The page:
STEINBERG: Military must protect America from threat of militarism

U.S. Senate candidate Kevin Nicholson references his military service throughout his campaign literature. | Screenshot of Kevin Nicholson's campaign website

The 2018 midterm election is a year away, and fundraising letters pour into my inbox like a firehose blasting into a bucket.

Most get ignored. A few I glance at, just to register their breathless urgency: THE LIBERALS ARE TRAITORS! GIVE ME MONEY NOWWWW!!!!

But one plea, from our neighbor to the north, stood out. Let me, without biasing you as to why, present an email received Wednesday from Fmr. Captain Kevin Nicholson, USMC.

The letterhead reads: “Marine. Outsider. Conservative.”

The email begins:

Neil,
I’m a proud U.S. Marine Corps veteran and a proud conservative from Wisconsin running for the United States Senate to neutralize the threat of Senator Tammy Baldwin’s liberal extremism.
I joined the Marines because I saw a threat to America and wanted to do everything I could to protect the country I love.
I was deployed to the deadliest place in Iraq just weeks after my first son was born. My team worked to combat the growing threat to democracy around the world.

I can’t print the entire message. It ends:

It’s time to Send In The Marine.
Semper Fi,
Kevin Nicholson, Conservative Republican for US Senate
P.S. As a proud U.S. Marine Corps veteran, I answered the call to serve my country when the threat was abroad. I’m now ready to answer the call to protect my country from the threat in our own backyard.

 

OPINION

Anything stand out? Maybe the same thought occurred to you as occurred to me: “This guy’s a Marine.”

He’s proud of it, as well he should be. The Marines are a great organization filled with dedicated people, a fact I saw, first hand when the Marine Corps invited me to Camp Pendleton to participate in “Exercise Summer Storm,” practicing attacks from the sea. Impressive organization, rigorous training.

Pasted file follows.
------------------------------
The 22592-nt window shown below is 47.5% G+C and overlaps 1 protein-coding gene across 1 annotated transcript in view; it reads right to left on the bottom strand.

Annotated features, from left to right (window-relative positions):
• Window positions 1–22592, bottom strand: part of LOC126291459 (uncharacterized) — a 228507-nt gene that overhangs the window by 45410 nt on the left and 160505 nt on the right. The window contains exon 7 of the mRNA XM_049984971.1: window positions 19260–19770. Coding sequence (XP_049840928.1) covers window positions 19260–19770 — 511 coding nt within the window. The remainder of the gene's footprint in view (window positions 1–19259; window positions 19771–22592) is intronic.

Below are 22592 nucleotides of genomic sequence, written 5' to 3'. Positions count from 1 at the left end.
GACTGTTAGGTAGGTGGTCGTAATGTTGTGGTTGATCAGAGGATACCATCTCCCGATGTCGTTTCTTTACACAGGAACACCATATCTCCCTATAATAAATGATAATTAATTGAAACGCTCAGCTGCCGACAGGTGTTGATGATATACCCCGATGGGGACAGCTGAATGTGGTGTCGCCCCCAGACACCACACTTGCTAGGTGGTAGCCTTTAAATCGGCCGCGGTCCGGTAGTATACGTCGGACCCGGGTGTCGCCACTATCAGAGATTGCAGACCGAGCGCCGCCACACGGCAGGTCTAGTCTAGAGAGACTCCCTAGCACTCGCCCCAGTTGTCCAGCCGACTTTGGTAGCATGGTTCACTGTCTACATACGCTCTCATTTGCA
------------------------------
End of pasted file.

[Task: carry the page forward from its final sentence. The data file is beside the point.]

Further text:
But pride has limits. There are threats to this country beyond the Taliban, and one of them is the Republican attempt to fetishize military service.

The president uses the military as a human shield. When Donald Trump was looking to light a fire under his base, he tried to recast the NFL protest against police brutality as an affront to the military. When his ignoring four soldiers killed in Niger became an issue, he pushed his chief of staff, retired Gen. John Kelly, out to applaud his lies. Then his press secretary suggested that generals shouldn’t be questioned.

A fundraising letter for Kevin Nicholson’s campaign for a U.S. Senate seat in Wisconsin mentions his being a Marine seven times and features three photos of himself in uniform. | Nicholson for Senate

That’s nonsense. We don’t live in a military dictatorship — not yet anyway. The military has always deferred to civilian authority, and the day it doesn’t the American spirit will truly have died. Questioning generals is what Americans do.

One duty of a hero is to not say, “I’m a hero” over and over. That observation is best left to others. Nicholson’s letter reminded me of the moment I knew John Kerry was toast: When he stood on the stage of the 2004 Democratic National Convention and said, “I’m John Kerry and I’m reporting for duty,” raising a limp salute to his forehead. I winced at the tone-deafness of it, and soon thereafter his service was Swift-boated up his backside by Republicans all too happy to dump on the military when it’s a Democrat who served.

The military is supposed to be nonpartisan, to protect everybody in the country. Soldiers don’t fight for the right of only soldiers to speak their minds back home, but for everybody to speak freely. In theory.

I’m not going to criticize Nicholson personally. The only terrible thing I know about him is that former White House alt-right troll Stephen Bannon endorsed him and the 39-year-old seems to think that’s a good thing.

His one fundraising letter mentions “Marine” seven times, plus three photos of himself in uniform and two photos of a generic Marine. Being proud of service is one thing. It’s another to try to militarize our government and present the Armed Forces, aka yourself, as sacrosanct and unquestionable icons of patriotism, honor and duty. Because those who use military service to puff themselves up have a habit of, in the process, pulling the service down. They’re not honoring the military; they’re using the military to honor themselves. It’s a bad look.

More from the Chicago Sun-Times